Antigenic Shift: Definition & Concept

Instructor: Katy Metzler

Katy teaches biology at the college level and did her Ph.D. work on infectious diseases and immunology.

Antigens are distinguishing features that our immune systems use to recognize and remember invaders. Microbes can evade our immune defenses by changing their antigens. In this lesson, learn about antigenic shift with influenza virus as an example.


Antigens are the specific molecular structures that antibodies and other receptors in our immune systems recognize. Antigens and antibodies also form the basis of immunological memory, which is when the immune system responds faster and more powerfully to an infection that it has seen before.

From a microbe's point of view, it's much easier to infect a host, survive and replicate if the host's immune system doesn't recognize you. An antigenic shift is a sudden, drastic change in a microbe's antigens, and it can help microbes evade the immune system. Unfortunately for the host, this often makes microbes more pathogenic, or capable of causing disease.

It's important not to confuse antigenic shift with antigenic drift, which is a gradual and more minor change in a microbe's antigens over time.

Example: Influenza Viruses

Influenza Viruses

Influenza viruses are the viruses that cause the flu, one of the most common diseases in the developed world. When you get the flu, you get headaches, fever, chills, muscle aches and are just generally unhappy for a few days before you recover. But it can also be fatal, especially for very young and very old people.

The influenza virus is an enveloped virus that has an outer protein coat made of two spiky proteins called hemagglutinin, or H, and neuraminidase, or N. Inside the virus are eight segments of RNA that encode the virus's genome.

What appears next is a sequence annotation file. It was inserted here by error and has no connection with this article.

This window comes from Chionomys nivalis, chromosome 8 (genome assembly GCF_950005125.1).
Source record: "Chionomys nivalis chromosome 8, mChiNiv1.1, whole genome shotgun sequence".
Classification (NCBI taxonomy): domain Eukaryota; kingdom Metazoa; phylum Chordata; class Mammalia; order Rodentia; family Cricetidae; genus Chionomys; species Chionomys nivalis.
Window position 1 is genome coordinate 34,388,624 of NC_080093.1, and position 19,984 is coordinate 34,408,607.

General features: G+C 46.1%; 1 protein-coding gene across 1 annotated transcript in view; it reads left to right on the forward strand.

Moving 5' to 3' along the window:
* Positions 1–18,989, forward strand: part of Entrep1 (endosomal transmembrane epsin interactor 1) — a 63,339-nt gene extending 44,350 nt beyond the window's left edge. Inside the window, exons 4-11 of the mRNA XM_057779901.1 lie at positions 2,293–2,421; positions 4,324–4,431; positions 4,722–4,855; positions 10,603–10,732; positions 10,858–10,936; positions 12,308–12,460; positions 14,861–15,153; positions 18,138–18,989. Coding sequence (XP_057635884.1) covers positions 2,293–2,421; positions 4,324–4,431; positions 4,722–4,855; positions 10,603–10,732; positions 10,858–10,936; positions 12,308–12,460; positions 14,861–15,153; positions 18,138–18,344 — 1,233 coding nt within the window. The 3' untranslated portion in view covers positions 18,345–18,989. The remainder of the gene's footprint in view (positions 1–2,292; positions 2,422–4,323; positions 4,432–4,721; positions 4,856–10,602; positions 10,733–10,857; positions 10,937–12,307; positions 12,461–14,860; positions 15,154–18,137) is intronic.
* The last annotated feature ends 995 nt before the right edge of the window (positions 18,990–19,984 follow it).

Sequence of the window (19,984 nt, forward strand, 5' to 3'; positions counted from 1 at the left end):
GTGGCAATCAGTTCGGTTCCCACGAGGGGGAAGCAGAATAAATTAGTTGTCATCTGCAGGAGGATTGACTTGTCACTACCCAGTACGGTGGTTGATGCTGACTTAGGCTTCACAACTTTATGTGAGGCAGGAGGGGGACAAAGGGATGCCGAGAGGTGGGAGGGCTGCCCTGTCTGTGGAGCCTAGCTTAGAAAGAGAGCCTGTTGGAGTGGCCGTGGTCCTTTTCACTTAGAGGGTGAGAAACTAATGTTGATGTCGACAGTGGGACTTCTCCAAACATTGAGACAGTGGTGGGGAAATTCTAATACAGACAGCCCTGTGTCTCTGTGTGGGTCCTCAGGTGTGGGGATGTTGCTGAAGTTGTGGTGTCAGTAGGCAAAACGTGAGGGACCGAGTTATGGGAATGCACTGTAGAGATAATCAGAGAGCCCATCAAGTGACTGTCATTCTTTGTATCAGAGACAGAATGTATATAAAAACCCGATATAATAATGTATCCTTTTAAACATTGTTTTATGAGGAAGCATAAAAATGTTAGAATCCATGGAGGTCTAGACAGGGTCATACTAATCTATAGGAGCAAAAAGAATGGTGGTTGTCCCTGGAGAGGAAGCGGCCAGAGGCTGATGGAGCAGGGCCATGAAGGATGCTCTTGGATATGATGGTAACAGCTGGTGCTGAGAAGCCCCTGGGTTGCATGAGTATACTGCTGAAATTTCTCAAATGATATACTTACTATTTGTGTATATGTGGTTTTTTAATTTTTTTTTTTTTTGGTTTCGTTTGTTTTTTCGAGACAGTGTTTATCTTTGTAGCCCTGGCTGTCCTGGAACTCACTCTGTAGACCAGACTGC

There are at least 15 types of H protein and at least nine types of N protein known. An influenza virus is named for which H and which N protein it expresses. For example, an H1N3 virus expresses H type 1 and N type 3.

Antigenic Shifts in Influenza

When two or more different influenza viruses infect the same cell, antigenic shifts can occur. Here's how.

A diagram of the antigenic shift that occurs when two influenza viruses infect the same cell

In this diagram, an H7N7 virus and a H3N2 virus have infected the same cell. They've each emptied their eight RNA segments into the cell's cytosol and begun to replicate them using the cell's own machinery.

When it's time to package the new viruses, each virus makes sure it gets one of each of the eight segments, but it doesn't care which original virus each one came from. This reassortment means that the new virus will have a random combination of RNA segments from both viruses that infected the cell.

In this example, the new virus got the RNA segments that encode H3 and N7, so this virus's surface looks completely different than the original viruses. The antigens have shifted.

Why Are Antigenic Shifts in Influenza a Big Deal?

The problem with antigenic shifts is that they can result in new viruses that are able to infect humans but that human immune systems have never seen before.

For example, normally, the influenza viruses that infect birds ('avian influenza viruses') are not able to infect humans. But if an avian and a human influenza virus infected the same host (for example, a pig in a large industrial farm), a new and dangerous virus could form. It could retain the infectivity of the human virus but gain new antigens from the avian virus, antigens that most humans' immune systems have never encountered before.

Such an antigenic shift could cause a major pandemic, and this is what people are worried about when they talk about swine flu and bird flu.

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